There are probably no cognitive benefits to bilingualism

About one week ago I wrote about bilingual education, and I admitted my mild skepticism about the research about the benefits of bilingualism. A friend emailed me and wondered why I was only “mildly skeptical.” Partly I didn’t want the comments to get sidetracked, but recently friends on Facebook have started to get exercised that Ron Unz is running for the Senate, and how bad he is for not giving the children the opportunity to be bilingual. And of course all the research that confirms how great bilingualism is referenced.

So here’s an article from last month that my friend sent me. I’ll quote the appropriate section, you’ve seen this movie before, The Bitter Fight Over the Benefits of Bilingualism: For decades, some psychologists have claimed that bilinguals have better mental control. Their work is now being called into question:

But a growing number of psychologists say that this mountain of evidence is actually a house of cards, built upon flimsy foundations. According to Kenneth Paap, a psychologist at San Francisco State University and the most prominent of the critics, bilingual advantages in executive function “either do not exist or are restricted to very specific and undetermined circumstances.”

Paap started looking into bilingualism in 2009, having spent 30 years studying the psychology of language. He began by trying to replicate some seminal experiments, including a classic 2004 paper by Bialystok involving the Simon task. In that task, volunteers press two keys in response to colored objects on a screen—for example, right key for red objects, left for green. People react faster if the position of the keys and objects match (red object on right half of the screen) than if they don’t (red object on left). But Bialystok found that twenty Tamil-English bilinguals from India were faster and more accurate at these mismatched trials than twenty English-speaking monolinguals from Canada. They were better at suppressing the location of the objects and focusing on their color—a sign of superior executive function.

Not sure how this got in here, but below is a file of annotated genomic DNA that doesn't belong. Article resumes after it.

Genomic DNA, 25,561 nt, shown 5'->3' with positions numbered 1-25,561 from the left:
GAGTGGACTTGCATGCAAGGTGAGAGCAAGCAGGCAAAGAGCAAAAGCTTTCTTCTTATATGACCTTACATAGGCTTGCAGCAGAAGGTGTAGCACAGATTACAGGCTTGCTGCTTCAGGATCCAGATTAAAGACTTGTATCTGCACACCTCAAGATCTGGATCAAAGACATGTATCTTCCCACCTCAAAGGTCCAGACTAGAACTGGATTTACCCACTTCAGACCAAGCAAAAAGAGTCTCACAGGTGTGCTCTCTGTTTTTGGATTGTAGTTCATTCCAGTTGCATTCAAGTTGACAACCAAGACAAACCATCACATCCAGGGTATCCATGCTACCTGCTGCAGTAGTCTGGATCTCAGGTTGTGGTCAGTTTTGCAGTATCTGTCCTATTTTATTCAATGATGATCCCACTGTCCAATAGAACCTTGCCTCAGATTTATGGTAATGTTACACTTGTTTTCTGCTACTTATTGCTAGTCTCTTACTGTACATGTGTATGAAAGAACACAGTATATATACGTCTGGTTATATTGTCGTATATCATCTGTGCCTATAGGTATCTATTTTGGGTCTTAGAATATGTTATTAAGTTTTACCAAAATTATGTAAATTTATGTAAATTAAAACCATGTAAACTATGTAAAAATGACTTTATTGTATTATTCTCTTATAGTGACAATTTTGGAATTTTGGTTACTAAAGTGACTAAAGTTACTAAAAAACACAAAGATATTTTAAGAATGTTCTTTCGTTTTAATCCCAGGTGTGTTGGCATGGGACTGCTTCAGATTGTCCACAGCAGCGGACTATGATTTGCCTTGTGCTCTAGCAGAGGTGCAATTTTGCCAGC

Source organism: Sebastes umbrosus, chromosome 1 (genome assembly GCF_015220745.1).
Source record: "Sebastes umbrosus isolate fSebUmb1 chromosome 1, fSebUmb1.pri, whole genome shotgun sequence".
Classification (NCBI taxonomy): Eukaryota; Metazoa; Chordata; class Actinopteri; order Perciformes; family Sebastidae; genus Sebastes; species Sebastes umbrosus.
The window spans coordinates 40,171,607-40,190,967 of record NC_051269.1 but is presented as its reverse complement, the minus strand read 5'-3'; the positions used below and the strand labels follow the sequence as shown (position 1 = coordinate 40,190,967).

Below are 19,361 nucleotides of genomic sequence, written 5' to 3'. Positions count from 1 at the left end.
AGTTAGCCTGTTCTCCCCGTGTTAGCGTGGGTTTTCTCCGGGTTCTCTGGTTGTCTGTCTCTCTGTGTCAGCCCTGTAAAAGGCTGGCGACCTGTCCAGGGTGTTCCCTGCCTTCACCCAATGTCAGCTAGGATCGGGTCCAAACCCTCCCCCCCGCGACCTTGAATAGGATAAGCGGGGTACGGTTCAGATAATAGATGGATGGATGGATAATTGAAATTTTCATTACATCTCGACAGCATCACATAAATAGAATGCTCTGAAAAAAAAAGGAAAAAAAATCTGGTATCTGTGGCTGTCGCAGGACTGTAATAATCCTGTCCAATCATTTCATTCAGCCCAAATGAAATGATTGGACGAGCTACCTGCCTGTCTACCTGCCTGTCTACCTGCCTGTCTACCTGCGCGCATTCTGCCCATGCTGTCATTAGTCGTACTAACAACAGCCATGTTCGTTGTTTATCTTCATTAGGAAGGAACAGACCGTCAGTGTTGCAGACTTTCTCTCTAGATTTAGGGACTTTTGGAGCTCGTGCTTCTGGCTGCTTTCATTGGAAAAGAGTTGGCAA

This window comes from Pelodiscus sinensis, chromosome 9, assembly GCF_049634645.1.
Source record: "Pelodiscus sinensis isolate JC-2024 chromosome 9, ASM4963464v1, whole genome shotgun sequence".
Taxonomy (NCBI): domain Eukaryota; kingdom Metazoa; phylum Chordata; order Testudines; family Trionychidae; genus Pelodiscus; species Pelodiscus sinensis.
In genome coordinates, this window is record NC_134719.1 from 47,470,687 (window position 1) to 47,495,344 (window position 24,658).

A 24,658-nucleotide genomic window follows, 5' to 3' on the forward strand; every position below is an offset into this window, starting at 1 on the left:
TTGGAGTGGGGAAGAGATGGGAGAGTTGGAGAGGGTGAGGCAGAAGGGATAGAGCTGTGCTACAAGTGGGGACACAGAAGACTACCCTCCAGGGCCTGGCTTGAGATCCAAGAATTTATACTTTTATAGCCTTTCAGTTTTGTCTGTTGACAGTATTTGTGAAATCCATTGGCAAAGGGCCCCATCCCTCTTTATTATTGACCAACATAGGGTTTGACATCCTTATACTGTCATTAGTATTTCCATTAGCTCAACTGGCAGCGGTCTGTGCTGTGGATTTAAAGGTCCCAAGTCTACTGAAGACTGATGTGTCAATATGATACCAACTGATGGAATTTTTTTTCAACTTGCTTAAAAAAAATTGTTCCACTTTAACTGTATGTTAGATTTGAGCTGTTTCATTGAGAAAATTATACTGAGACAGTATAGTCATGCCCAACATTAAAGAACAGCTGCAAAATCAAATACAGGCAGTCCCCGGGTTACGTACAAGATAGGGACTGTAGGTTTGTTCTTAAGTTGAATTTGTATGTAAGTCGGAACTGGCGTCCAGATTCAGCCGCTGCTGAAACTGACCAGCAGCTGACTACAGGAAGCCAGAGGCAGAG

“It was a really exciting finding and one that I thought would be easy to study with my students,” says Paap. “But we just couldn’t replicate any of the effects.” After years of struggling, he published his results in 2013: three studies, 280 local college students, four tests of mental control including the Simon task, and no sign of a bilingual advantage.“That broke the dam,” he says. “Others started submitting negative results and getting their articles published.”

Jon Andoni Duñabeitia, a cognitive neuroscientist at the Basque Center on Cognition, Brain, and Language, was one of them. In two large studies, involving 360 and 504 children respectively, he found no evidence that Basque kids, raised on Basque and Spanish at home and at school, had better mental control than monolingual Spanish children. “I am a multilingual researcher working in a multilingual society,” says Duñabeitia. “I’d be very happy to see an advantage for bilinguals! But science is what it is. We find no difference and we have replicated it several times, in older adults, kids, and young adults at university.”

For example, one group of researchers analyzed 104 abstracts on bilingualismthat were presented at scientific conferences. They found that 68 percent of abstracts that found an executive-function advantage were eventually published in journals, compared to just 29 percent that found no advantage. This publication bias, a common problem in psychology and science as a whole, means that the evidence for the phenomenon seems stronger than it actually is.

But Paap doesn’t think much of the published evidence either. He found that a bilingual advantage only shows up in one in six tests of executive function, and mostly in small studies involving 30 or fewer volunteers. The largest studies, involving a hundred or more, all found negative results.

The proponents of bilingualism as a cognitive benefit have reacted angrily. Read the whole thing. But it’s probably not a real strong effect if there is any at all. Just another battle in the replication wars….

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